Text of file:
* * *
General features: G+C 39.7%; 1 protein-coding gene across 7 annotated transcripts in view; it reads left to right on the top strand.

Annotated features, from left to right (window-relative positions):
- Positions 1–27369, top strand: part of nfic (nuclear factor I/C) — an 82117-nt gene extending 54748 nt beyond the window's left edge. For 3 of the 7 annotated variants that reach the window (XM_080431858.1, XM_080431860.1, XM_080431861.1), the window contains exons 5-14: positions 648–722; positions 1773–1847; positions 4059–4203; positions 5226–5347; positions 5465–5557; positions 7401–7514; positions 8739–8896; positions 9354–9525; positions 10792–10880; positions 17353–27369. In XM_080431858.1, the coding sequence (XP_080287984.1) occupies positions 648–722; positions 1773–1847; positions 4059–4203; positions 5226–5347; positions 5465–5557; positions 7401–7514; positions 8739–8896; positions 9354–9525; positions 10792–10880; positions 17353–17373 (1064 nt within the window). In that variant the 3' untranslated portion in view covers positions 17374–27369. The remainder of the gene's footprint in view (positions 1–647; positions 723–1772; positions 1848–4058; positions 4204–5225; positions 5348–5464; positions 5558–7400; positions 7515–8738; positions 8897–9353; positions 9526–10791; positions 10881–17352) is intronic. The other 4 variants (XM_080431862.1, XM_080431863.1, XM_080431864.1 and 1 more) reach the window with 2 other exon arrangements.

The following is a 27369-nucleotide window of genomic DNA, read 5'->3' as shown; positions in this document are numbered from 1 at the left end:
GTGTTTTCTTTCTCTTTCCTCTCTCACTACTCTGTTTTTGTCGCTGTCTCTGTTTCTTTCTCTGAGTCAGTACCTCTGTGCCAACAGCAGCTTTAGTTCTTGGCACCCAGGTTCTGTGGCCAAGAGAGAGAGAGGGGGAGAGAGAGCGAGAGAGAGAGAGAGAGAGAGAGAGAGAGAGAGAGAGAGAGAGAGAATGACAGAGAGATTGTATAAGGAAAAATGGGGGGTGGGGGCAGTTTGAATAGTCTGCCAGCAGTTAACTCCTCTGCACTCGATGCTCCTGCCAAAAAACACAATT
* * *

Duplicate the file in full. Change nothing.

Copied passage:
General features: G+C 39.7%; 1 protein-coding gene across 7 annotated transcripts in view; it reads left to right on the top strand.

Annotated features, from left to right (window-relative positions):
- Positions 1–27369, top strand: part of nfic (nuclear factor I/C) — an 82117-nt gene extending 54748 nt beyond the window's left edge. For 3 of the 7 annotated variants that reach the window (XM_080431858.1, XM_080431860.1, XM_080431861.1), the window contains exons 5-14: positions 648–722; positions 1773–1847; positions 4059–4203; positions 5226–5347; positions 5465–5557; positions 7401–7514; positions 8739–8896; positions 9354–9525; positions 10792–10880; positions 17353–27369. In XM_080431858.1, the coding sequence (XP_080287984.1) occupies positions 648–722; positions 1773–1847; positions 4059–4203; positions 5226–5347; positions 5465–5557; positions 7401–7514; positions 8739–8896; positions 9354–9525; positions 10792–10880; positions 17353–17373 (1064 nt within the window). In that variant the 3' untranslated portion in view covers positions 17374–27369. The remainder of the gene's footprint in view (positions 1–647; positions 723–1772; positions 1848–4058; positions 4204–5225; positions 5348–5464; positions 5558–7400; positions 7515–8738; positions 8897–9353; positions 9526–10791; positions 10881–17352) is intronic. The other 4 variants (XM_080431862.1, XM_080431863.1, XM_080431864.1 and 1 more) reach the window with 2 other exon arrangements.

The following is a 27369-nucleotide window of genomic DNA, read 5'->3' as shown; positions in this document are numbered from 1 at the left end:
GTGTTTTCTTTCTCTTTCCTCTCTCACTACTCTGTTTTTGTCGCTGTCTCTGTTTCTTTCTCTGAGTCAGTACCTCTGTGCCAACAGCAGCTTTAGTTCTTGGCACCCAGGTTCTGTGGCCAAGAGAGAGAGAGGGGGAGAGAGAGCGAGAGAGAGAGAGAGAGAGAGAGAGAGAGAGAGAGAGAGAGAGAGAATGACAGAGAGATTGTATAAGGAAAAATGGGGGGTGGGGGCAGTTTGAATAGTCTGCCAGCAGTTAACTCCTCTGCACTCGATGCTCCTGCCAAAAAACACAATT